“My First Love Mends My Final Days” – Mathew Lee Cothran Review by Gav McIsaac
Only seven months after releasing the devastatingly gorgeous “Loss Memory” under the now-retired Coma Cinema moniker, Mathew Lee Cothran is back with a new album titled “My First Love Mends My Final Days.” Clocking in at an ephemeral twenty-one minutes, this record is filled to the brim with the familiar warmth and attention to heartbreaking detail one has come to expect from a Cothran release.
The first track “Naomi Y” opens with programmed drums and layers of synth melodies (possibly from what looks like a Casio keyboard gracing the album cover) that cascade over sustained and verbed out chords. This soundscape wouldn’t be out of place playing out of the loudspeakers in a suburban mall circa the mid-eighties (or at least in one of those popular YouTube videos seeking to emulate that very specific, and yet hard-to-define ennui.) Washed out nostalgia graces the lyrics here too, “endlessly days carry on/ you begin and end them all alone/secret wounds breathing deep”. Like many of Cothran’s songs, this one is dark and dotted with blurred-out pain, but at the same time carries an undeniably hypnotic and propulsive energy. The song ends with Cothran and Indigo de Souza meditatively singing “why Naomi why?” in a tone almost too gentle to be melancholic, before those tumbling synths and drums play us off.
Organic instrumentation first appears in the third track “Ain’t Going Nowhere” – acoustic guitar strums, brushed drums, and electric bass intertwine with Cothran’s voice, blanketed in a gentle chorus or flanger effect. The song takes on a mystic, quietly desperate quality with Cothran imploring, perhaps, to the universe or to a divinity, someone thought to hold the same power, “why did you tell me there was an answer for my mysteries? they ain’t going nowhere.” In the final half a distorted guitar breaks through the ambience, like a damn revelation, filling the void with noise and dirt. It’s highly cathartic and mesmerizing, similar in effect as Funkadelic’s renowned Maggot Brain solo – emotional and pleading and somehow both restrained and chaotic all at once.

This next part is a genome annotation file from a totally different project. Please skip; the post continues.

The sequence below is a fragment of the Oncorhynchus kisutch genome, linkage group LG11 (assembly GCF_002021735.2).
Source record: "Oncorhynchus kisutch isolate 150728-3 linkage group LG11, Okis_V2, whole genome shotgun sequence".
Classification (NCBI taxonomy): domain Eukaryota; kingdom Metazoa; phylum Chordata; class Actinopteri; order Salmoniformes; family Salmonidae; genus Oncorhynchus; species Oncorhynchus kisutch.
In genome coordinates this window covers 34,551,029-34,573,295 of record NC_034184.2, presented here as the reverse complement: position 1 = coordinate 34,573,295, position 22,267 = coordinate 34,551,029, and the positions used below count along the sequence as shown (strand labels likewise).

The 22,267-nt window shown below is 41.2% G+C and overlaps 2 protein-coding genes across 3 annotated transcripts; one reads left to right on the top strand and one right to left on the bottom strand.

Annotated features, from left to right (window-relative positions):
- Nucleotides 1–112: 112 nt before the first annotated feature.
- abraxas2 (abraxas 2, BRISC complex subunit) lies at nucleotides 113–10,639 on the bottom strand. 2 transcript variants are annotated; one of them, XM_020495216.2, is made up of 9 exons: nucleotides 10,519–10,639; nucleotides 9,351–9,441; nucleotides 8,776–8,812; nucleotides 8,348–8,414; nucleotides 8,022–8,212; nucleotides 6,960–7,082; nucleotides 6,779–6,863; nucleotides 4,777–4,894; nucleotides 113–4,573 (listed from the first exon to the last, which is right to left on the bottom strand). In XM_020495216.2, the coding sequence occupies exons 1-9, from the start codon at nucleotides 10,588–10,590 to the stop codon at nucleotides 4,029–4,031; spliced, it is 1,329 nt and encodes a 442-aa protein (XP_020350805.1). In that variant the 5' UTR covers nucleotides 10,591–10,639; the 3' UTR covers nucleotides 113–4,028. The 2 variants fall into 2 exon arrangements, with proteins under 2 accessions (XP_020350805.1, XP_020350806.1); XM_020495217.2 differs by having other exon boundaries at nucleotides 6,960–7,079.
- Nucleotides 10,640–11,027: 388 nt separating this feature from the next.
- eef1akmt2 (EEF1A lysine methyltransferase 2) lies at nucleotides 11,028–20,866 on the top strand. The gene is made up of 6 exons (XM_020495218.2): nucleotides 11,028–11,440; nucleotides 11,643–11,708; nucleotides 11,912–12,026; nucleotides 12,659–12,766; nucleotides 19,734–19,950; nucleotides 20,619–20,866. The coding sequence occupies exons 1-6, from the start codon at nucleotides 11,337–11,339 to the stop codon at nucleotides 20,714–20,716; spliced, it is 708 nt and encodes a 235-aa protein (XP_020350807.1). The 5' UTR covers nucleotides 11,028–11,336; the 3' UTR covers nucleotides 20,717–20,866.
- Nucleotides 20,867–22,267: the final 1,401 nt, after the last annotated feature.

Cothran dives into alcohol-fuelled reflection and small town malaise in the following track “Sports Bar”. The percussion that hits my ear invokes an ice cube falling into a drink playing over mellow acoustic noodling. Cothran’s voice is quiet and subdued, ending every verse with the line “bury me at the sports bar.” Piano picks up where his voice trails off, ending the song soon after it begins. Cothran has mastered the art of the sub-three minute song – crafting a world both tender and haunting in such a short time frame.
We end with “First Love,” bearing the namesake of the album in its first line. The lyrics sways from the good and the ugly, and back again – “I remember that kiss/the decay in your spit” The song ends in soft redemption, “I tore through my own skin/only to see it mend.” The last line gets repeated over and over, a mantra of healing and the resilience (no matter how unwilling) of the human body and spirit. This juxtaposition of pain and healing is one that Cothran does like no other, and “My First Love Mends My Final Days” is sure to mend the end of many days to come.
Gav McIsaac is a rising junior at Brandeis University pursuing a major in Psychology and a minor in Anthropology. He got involved with WBRS his first semester at Brandeis as a DJ and is a co-founder of the WBRS: Student Music Committee, which is responsible for putting on the popular “Stein Night” open-mic shows for student musicians as well as monthly jam sessions. He also helps run recording sessions at the newly remodelled WBRS recording studio.